Interview with Michael Schwimer, baseball’s game-changer

Interview with Michael Schwimer photo
Courtesy Big League Advance

You may know Michael Schwimer from his time in the Majors. You may know him as a great Twitter follow. You may know him from a recent Sports Illustrated feature. Even if you don't know him, Michael Schwimer is changing the sports industry. From altering the minor league system and baseball economics to leading the way in sports analytics, Schwimer will soon be a household name and his company, Big League Advance, will be the standard in baseball.

How did you get started in baseball?

I always had a deep passion for sports and competition. I didn't focus on baseball at a young age, but I played all the major sports, mainly football, basketball and baseball. In high school I was better at basketball, but my passion was baseball because of the mental aspect of it. Players use their brains more for success in baseball than basketball. So I decide to go to Virginia on a partial scholarship.

When did you know you would make it to the Majors?

My career was not linear, it was more like a stock chart. In high school I chose baseball because I had a better chance at the Majors than in basketball. In college my freshman year my ERA was 10.803. I said to myself I have three more years left I might as well really try to turn this around. I worked hard and became an All-American my junior year. When I got to the Minor Leagues, I saw all the talent around me and I was at the bottom 10 percent and thought I may not make it. But like in college I wanted to give it my full effort. I began analyzing pitchers and how they do things. Outsmarting someone became a huge advantage. I wanted to outthink the hitters. Eventually my success built up and I got to accomplish my dream by playing in the Major Leagues.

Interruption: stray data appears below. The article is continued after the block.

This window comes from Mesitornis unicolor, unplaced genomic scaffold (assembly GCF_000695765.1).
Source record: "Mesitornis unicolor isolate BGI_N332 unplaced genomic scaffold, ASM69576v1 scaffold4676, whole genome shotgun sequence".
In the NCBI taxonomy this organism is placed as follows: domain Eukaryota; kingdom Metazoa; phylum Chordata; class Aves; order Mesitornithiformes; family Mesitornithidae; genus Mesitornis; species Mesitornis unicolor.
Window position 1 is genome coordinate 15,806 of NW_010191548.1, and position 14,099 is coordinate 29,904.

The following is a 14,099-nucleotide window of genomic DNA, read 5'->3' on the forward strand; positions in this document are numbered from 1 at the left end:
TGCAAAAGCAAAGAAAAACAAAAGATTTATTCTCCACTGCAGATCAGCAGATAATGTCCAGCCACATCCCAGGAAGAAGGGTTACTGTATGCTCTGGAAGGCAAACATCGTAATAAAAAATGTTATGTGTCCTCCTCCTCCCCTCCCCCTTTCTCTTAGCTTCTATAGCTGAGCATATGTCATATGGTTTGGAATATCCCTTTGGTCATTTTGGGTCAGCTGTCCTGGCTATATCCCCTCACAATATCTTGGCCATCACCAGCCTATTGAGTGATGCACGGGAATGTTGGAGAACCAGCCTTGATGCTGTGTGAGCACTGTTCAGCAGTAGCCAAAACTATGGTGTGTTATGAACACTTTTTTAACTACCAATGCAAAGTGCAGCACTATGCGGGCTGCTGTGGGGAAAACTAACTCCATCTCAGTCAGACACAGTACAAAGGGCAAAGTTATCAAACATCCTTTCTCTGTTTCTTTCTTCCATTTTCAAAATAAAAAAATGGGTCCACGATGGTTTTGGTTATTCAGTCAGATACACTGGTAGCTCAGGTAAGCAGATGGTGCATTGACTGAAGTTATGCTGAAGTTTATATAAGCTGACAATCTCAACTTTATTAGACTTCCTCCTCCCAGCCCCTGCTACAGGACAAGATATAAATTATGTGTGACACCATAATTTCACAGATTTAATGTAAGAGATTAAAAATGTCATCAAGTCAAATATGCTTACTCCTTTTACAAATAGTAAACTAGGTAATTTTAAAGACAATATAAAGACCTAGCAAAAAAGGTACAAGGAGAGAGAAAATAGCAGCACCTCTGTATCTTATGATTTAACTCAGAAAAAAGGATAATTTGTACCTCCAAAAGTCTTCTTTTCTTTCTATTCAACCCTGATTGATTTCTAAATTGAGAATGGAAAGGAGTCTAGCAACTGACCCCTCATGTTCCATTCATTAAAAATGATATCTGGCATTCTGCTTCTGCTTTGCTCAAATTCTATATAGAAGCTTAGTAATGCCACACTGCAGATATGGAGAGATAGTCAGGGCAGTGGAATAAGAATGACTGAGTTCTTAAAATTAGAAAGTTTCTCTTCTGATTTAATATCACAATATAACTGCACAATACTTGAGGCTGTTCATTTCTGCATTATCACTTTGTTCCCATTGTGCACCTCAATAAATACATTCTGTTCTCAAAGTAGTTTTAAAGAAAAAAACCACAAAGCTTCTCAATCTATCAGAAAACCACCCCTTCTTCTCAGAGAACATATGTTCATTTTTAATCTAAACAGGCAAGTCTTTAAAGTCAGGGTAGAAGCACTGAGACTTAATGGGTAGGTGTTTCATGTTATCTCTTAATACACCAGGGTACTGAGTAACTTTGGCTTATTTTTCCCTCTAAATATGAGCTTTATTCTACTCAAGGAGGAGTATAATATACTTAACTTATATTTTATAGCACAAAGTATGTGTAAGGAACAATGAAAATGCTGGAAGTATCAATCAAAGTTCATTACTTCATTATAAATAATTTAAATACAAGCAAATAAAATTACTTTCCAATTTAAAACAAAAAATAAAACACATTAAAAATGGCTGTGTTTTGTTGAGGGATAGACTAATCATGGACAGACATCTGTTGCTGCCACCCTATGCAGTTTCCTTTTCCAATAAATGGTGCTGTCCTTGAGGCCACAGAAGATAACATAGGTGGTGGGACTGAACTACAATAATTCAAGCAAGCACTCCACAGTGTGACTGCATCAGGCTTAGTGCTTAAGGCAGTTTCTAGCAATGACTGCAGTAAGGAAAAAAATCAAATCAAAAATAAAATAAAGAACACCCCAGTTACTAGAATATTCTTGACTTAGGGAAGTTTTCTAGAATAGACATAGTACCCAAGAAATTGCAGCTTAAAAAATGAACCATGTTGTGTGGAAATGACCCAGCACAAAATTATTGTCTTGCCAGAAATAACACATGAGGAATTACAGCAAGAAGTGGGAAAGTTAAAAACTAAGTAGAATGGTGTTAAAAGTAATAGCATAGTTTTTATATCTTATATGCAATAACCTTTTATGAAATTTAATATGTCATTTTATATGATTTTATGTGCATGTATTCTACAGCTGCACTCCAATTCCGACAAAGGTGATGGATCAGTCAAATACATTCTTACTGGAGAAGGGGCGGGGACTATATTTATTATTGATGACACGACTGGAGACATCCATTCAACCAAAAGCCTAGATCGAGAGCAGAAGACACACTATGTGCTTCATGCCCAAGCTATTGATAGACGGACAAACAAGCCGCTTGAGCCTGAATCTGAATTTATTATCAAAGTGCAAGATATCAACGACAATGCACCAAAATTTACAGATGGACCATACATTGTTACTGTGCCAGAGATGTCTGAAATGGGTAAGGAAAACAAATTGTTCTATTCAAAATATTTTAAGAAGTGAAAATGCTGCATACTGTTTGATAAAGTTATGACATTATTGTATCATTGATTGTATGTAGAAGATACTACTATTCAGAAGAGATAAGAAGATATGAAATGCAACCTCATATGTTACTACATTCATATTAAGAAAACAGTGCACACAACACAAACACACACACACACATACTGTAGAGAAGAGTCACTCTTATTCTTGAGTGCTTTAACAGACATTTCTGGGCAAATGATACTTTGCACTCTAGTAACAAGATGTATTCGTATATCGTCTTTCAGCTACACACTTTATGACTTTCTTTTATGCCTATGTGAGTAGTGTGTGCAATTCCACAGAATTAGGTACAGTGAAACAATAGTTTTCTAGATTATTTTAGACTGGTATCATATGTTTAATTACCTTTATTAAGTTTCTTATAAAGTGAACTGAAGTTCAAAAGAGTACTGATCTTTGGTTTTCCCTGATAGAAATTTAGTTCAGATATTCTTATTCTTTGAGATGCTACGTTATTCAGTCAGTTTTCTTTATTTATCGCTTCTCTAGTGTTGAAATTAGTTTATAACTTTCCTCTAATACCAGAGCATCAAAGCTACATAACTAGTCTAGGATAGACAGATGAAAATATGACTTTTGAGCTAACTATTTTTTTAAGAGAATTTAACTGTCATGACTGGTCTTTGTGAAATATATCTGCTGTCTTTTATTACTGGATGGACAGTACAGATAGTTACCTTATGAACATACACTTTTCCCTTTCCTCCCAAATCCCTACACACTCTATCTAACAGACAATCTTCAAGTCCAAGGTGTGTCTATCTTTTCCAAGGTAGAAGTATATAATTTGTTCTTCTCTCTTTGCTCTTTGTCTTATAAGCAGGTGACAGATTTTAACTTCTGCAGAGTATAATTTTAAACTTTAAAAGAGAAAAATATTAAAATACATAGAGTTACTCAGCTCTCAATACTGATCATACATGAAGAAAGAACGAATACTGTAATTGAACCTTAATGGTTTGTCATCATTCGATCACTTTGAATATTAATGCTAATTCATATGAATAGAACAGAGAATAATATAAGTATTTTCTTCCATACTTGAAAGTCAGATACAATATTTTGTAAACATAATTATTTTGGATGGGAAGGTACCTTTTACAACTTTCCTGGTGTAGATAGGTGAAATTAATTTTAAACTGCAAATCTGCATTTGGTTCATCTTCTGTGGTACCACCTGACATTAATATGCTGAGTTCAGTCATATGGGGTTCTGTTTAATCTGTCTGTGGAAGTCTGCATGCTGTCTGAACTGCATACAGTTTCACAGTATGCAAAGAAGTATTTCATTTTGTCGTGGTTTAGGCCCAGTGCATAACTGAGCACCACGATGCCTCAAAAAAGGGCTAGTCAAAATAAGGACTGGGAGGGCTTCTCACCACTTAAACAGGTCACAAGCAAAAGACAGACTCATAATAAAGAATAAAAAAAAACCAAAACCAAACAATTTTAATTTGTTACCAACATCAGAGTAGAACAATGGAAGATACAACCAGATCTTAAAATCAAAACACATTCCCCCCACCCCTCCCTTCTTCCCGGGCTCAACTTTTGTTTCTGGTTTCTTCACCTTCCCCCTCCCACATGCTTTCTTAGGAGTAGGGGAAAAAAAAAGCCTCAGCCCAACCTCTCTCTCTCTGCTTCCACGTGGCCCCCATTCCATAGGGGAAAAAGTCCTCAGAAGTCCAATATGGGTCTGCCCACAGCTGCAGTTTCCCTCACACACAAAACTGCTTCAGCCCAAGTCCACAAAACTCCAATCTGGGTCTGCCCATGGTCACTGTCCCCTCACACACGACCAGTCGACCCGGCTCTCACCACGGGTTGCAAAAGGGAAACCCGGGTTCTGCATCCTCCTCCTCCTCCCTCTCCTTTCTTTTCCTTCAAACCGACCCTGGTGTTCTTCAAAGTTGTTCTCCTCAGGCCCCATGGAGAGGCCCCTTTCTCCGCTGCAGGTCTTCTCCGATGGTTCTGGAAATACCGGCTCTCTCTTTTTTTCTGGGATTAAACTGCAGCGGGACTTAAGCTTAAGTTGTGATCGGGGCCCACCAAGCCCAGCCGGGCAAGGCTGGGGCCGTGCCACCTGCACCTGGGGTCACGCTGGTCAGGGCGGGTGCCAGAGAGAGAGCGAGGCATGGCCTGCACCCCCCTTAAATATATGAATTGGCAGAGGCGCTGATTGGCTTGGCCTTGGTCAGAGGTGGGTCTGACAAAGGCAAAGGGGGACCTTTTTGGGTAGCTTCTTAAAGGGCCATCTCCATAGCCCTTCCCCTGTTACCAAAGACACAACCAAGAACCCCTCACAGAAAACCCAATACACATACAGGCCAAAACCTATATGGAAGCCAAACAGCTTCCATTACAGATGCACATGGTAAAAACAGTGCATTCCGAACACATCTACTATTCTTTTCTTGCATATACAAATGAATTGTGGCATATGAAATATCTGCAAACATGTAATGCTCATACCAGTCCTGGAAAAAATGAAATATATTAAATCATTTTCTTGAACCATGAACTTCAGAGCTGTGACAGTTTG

You didn't have a long Major League career; what was professional baseball experience like?

It was tough. Baseball is a huge weeding out process. It starts in tee-ball. The Majors is 1 percent of 1 percent of 1 percent. When I got to the Major the hitters were really good. I couldn't just rely on patterns. Like in poker, the bad players get beat up. At the professional level it is very different. I had to always retool and reanalyze. I had a really good stretch before I got hurt, I had moved into the setup man role after a few months. Year-long rehab, surgery I began throwing harder than ever before, but my passion shifted. Now at 26 years old, over a year of rehab and my passion was just on Big League Advance. I didn't expect it, but I knew baseball had an expiration date and BLA did not.

Tell us about Big League Advance.

My plan was to invest financially in players. I raised the first round of funding in 18 months and then a large second fund. I needed capital for management. We began the company investing in minor leaguers, but added the best predictive analysts in the world. I went to my mentors Sam Hinke and others and they told me about Jason Rosenfeld, the smartest guy in sports. He was instrumental in developing the (Houston) Rockets who have the best analytics in sports. He learned Mandarin in 4 months to progress in his career becoming the Assistant GM for the Shanghai Sharks. Then Jason worked for David Stern and Magic Johnson. I knew I needed to get Jason and then get Zach Bradshaw, who is brilliant at understanding machine learning. This team looked at a lot of things on data of pitching, finding accurate predictions of when players got hurt … Our team is building. Soccer teams and the NBA are calling for more and more analytics.

What was you Jewish upbringing like?

I had a bar mitzvah and went to Hebrew school. I grew up at a Reform synagogue in Alexandria, Virginia -- Beth El. I am raising my kids Jewish too.

What is the next big step for Schwimer and BLA?

We are working on something really exciting. I can't share too much but we are going to disrupt the system.


Jeremy Fine photo
Jeremy Fine is currently the Associate Rabbi at Temple of Aaron in St. Paul Minnesota. He was ordained at the Jewish Theological Seminary. Even though Jeremy lives in Minnesota, he considers himself a Chicago guy. He loves deep dish pizza and The C... Read More



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